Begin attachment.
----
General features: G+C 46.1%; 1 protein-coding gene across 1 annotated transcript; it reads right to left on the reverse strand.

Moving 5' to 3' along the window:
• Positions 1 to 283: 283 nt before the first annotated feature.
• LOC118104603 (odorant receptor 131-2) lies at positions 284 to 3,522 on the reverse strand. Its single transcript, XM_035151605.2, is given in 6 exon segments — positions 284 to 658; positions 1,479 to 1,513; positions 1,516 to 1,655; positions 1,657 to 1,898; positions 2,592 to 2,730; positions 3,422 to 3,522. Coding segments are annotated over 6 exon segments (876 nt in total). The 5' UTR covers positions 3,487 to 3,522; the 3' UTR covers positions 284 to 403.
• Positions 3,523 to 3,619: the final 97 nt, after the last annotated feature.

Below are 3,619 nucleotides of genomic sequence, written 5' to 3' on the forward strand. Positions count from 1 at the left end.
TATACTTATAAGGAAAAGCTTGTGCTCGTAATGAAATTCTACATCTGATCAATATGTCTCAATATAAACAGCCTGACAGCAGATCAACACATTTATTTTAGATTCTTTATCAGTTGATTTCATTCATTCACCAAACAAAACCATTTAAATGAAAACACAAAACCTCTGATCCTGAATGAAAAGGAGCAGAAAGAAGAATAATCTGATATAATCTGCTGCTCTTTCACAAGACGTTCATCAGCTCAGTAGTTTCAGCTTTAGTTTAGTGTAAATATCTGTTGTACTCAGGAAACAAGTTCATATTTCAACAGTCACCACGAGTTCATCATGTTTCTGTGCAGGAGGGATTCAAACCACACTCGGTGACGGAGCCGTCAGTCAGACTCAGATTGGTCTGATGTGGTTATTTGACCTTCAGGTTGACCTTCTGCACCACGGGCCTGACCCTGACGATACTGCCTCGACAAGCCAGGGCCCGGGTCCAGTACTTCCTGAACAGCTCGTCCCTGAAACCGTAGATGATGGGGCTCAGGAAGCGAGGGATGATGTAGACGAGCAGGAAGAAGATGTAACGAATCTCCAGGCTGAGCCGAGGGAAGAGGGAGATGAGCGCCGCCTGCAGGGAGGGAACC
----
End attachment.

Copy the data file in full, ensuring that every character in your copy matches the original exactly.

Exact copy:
General features: G+C 46.1%; 1 protein-coding gene across 1 annotated transcript; it reads right to left on the reverse strand.

Moving 5' to 3' along the window:
• Positions 1 to 283: 283 nt before the first annotated feature.
• LOC118104603 (odorant receptor 131-2) lies at positions 284 to 3,522 on the reverse strand. Its single transcript, XM_035151605.2, is given in 6 exon segments — positions 284 to 658; positions 1,479 to 1,513; positions 1,516 to 1,655; positions 1,657 to 1,898; positions 2,592 to 2,730; positions 3,422 to 3,522. Coding segments are annotated over 6 exon segments (876 nt in total). The 5' UTR covers positions 3,487 to 3,522; the 3' UTR covers positions 284 to 403.
• Positions 3,523 to 3,619: the final 97 nt, after the last annotated feature.

Below are 3,619 nucleotides of genomic sequence, written 5' to 3' on the forward strand. Positions count from 1 at the left end.
TATACTTATAAGGAAAAGCTTGTGCTCGTAATGAAATTCTACATCTGATCAATATGTCTCAATATAAACAGCCTGACAGCAGATCAACACATTTATTTTAGATTCTTTATCAGTTGATTTCATTCATTCACCAAACAAAACCATTTAAATGAAAACACAAAACCTCTGATCCTGAATGAAAAGGAGCAGAAAGAAGAATAATCTGATATAATCTGCTGCTCTTTCACAAGACGTTCATCAGCTCAGTAGTTTCAGCTTTAGTTTAGTGTAAATATCTGTTGTACTCAGGAAACAAGTTCATATTTCAACAGTCACCACGAGTTCATCATGTTTCTGTGCAGGAGGGATTCAAACCACACTCGGTGACGGAGCCGTCAGTCAGACTCAGATTGGTCTGATGTGGTTATTTGACCTTCAGGTTGACCTTCTGCACCACGGGCCTGACCCTGACGATACTGCCTCGACAAGCCAGGGCCCGGGTCCAGTACTTCCTGAACAGCTCGTCCCTGAAACCGTAGATGATGGGGCTCAGGAAGCGAGGGATGATGTAGACGAGCAGGAAGAAGATGTAACGAATCTCCAGGCTGAGCCGAGGGAAGAGGGAGATGAGCGCCGCCTGCAGGGAGGGAACC